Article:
Once the kids have the pattern down (usually in about 3 to 4 rounds), toss in a second, different color ball. Kids must keep the same pattern going with the two different balls. This gets a lot harder because things are moving much faster.

Keep going until kids have three balls going at once. If the players are less than seven years old, don't call anybody out; let them all stay in and focus on keeping the pattern going.

Celtic Cards

Keep kids guessing by playing this game, inspired by the Halloween card games of the Irish.
Slip a piece of candy or a small toy under one of three halved walnut shells. Then instruct each player to watch carefully as you slip and slide the halves around the table into new positions. A correct guess wins the guesser the prize underneath the walnut half; an incorrect guess moves the guesser to the back of the line.

Of Hearth for Home: Halloween Goodie Bags

Give guests these old-fashioned goodie bags at a historical Halloween party.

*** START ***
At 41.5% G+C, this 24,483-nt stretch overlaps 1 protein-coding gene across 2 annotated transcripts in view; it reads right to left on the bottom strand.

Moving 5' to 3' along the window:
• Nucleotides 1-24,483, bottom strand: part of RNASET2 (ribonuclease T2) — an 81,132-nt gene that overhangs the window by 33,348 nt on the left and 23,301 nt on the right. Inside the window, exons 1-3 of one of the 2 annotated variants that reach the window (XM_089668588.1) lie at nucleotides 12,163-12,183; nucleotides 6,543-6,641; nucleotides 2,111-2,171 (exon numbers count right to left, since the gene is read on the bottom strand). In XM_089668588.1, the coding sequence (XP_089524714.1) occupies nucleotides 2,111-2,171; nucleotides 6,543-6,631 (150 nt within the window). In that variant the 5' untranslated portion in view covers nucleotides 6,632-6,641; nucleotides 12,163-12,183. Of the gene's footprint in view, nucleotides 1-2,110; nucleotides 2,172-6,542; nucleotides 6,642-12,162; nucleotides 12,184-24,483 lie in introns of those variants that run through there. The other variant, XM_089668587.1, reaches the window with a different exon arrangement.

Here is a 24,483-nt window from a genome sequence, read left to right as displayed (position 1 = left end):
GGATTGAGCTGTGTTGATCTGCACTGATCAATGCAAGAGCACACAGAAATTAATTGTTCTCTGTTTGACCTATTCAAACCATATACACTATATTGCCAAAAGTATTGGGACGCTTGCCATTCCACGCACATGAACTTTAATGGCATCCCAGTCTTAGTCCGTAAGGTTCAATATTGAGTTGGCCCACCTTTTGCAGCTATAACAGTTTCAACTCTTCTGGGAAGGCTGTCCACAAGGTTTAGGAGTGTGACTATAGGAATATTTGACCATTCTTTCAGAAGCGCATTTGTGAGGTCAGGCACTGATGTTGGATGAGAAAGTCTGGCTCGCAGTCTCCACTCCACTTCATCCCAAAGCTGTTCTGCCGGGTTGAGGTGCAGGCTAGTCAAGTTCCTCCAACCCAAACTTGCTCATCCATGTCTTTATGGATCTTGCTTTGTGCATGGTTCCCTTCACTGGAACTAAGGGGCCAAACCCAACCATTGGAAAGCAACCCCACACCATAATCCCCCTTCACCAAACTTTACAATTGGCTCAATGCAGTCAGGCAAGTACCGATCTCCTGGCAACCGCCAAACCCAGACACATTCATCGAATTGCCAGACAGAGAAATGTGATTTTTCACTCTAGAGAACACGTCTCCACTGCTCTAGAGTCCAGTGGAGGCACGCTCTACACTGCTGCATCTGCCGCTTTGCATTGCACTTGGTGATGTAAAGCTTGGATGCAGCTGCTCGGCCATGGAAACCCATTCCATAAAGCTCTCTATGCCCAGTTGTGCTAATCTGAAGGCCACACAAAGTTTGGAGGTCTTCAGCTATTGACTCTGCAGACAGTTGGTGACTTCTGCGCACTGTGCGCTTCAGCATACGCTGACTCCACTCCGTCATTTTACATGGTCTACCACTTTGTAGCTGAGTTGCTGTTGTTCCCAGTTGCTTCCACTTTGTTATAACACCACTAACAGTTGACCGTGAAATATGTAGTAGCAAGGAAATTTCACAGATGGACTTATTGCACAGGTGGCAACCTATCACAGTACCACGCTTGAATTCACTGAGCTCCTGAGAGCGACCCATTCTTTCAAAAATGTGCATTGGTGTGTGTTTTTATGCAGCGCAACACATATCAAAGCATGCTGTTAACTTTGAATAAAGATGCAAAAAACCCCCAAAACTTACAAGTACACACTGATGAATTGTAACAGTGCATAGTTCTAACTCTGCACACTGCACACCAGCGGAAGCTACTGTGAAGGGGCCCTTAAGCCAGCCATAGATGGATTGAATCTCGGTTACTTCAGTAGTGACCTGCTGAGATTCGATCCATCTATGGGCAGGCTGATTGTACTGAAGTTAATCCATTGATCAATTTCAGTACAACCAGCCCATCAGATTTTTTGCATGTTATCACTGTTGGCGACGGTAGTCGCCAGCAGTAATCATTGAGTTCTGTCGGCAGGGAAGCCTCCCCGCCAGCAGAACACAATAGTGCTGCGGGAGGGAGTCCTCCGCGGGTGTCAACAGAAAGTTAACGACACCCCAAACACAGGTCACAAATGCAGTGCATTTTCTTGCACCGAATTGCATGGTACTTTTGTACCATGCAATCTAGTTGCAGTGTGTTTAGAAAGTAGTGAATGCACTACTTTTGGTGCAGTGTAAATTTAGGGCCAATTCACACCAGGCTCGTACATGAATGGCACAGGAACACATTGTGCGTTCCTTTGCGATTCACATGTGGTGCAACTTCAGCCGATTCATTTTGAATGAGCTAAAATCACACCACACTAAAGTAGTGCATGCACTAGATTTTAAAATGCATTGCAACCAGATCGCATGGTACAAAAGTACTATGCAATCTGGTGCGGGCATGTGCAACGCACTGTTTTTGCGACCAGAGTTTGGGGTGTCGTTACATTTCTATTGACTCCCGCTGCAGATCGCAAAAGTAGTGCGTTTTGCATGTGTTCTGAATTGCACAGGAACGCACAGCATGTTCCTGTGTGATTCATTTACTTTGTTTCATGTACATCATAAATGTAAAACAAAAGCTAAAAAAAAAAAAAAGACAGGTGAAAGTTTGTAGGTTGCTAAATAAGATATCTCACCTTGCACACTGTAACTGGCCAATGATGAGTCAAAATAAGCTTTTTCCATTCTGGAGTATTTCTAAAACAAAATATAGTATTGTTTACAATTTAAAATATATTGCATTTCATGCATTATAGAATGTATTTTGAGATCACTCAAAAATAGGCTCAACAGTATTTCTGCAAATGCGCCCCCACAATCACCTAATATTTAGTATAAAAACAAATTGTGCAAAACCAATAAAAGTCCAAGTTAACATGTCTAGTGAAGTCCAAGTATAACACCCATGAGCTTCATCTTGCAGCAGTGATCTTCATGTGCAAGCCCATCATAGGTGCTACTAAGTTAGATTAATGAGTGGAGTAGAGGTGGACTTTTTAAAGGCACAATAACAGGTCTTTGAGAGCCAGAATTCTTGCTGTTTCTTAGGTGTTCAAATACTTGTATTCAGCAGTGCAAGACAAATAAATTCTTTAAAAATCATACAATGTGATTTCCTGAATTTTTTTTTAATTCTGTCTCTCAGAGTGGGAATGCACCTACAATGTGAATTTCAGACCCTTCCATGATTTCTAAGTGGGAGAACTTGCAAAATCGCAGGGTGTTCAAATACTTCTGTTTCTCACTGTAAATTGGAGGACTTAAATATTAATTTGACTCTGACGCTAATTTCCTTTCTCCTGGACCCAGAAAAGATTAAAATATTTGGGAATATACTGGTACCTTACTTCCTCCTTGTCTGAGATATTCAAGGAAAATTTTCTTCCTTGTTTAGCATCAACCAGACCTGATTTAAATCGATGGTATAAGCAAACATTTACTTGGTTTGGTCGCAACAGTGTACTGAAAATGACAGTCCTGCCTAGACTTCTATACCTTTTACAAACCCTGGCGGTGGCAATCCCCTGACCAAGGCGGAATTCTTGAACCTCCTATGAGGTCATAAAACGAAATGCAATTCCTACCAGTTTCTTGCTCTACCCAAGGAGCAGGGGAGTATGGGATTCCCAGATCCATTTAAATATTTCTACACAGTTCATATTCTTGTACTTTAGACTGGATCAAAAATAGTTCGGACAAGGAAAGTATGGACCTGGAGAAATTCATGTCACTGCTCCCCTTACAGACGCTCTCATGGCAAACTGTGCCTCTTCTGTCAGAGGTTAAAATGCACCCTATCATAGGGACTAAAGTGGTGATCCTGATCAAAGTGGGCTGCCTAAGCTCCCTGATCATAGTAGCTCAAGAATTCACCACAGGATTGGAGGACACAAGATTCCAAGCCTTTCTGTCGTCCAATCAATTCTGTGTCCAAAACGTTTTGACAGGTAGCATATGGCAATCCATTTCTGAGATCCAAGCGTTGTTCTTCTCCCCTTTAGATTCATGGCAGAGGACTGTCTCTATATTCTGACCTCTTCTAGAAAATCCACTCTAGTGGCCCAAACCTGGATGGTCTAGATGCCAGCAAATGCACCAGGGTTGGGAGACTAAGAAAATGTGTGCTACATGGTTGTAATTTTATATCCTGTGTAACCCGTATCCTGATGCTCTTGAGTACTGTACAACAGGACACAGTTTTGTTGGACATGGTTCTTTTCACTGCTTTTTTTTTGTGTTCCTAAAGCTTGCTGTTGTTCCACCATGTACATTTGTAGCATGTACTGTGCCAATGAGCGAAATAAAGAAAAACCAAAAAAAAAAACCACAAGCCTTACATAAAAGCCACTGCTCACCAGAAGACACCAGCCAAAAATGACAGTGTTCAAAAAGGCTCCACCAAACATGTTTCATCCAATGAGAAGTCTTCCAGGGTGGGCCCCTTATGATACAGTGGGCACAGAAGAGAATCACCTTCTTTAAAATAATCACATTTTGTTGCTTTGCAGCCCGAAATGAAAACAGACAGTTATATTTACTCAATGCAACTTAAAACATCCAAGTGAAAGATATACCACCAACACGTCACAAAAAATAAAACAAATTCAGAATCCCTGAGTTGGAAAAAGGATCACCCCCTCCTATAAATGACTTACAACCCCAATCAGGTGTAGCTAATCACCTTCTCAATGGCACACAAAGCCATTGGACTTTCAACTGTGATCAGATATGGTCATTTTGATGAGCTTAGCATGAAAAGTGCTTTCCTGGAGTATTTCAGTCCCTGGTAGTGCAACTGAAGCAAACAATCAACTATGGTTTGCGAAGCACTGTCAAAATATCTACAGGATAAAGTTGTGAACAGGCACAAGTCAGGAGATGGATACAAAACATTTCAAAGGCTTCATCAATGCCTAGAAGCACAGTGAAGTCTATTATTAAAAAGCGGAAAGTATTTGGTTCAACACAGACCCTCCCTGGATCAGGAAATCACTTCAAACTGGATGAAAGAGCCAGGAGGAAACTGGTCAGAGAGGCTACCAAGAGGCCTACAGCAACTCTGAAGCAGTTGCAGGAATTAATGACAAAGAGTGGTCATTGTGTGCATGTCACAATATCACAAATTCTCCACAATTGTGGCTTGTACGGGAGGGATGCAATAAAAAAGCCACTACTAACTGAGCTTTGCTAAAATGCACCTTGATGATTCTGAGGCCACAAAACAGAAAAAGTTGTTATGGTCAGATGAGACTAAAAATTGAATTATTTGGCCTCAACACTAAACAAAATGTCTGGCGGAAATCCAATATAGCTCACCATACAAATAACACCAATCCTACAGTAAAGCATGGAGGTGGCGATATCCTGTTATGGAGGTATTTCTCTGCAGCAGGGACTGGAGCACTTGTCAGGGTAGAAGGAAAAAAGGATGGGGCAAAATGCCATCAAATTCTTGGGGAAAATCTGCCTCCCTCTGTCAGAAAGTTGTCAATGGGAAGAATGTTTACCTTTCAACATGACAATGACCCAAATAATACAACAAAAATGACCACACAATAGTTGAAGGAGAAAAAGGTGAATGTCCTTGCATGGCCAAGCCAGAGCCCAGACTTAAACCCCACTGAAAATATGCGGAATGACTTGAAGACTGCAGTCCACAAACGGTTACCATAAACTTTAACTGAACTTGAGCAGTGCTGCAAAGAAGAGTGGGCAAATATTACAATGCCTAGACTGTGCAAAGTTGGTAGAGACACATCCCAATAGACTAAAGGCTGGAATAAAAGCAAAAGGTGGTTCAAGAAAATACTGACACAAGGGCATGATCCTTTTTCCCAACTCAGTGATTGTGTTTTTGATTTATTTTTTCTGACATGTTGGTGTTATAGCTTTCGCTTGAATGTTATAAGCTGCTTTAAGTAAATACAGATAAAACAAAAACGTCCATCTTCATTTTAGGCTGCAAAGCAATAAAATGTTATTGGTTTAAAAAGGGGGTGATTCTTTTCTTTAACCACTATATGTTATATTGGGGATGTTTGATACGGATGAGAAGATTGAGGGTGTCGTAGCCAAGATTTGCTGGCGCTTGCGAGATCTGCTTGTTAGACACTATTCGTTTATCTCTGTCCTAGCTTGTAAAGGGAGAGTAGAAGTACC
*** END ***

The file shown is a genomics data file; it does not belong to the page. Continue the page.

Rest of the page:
©2006 Publications International, Ltd.
Give guests these goodie bags.

Before your guests get out the door, make certain they're ready to brave the crisp fall air with a belly-warming gift bag.

Fill the kids' personalized treat bags with candy corn and creme pumpkins. Keep their imaginations ablaze by sending them off with seasonal coloring books and crayons, stickers, and other traditional Halloween fare. You could also include cinnamon sticks, instant apple cider mix, and a wrapped caramel apple.

Goodies Galore

Or, give your guests the goods to design their own goodie bags. This project is sure to be a real treat.

Purchase inexpensive craft supplies such as felt, markers, glue, and chenille stems, along with white or brown paper gift bags with handles. On a table covered with newspaper, let the kids' imaginations and ink run wild as they decorate gift bags to take home. If the kids are young, you may want to cut some basic Halloween shapes from the felt to get them started.


Because of many commercial movies, a pirate party is a guaranteed success.  We'll show you how to make a pirate Halloween party in the next section.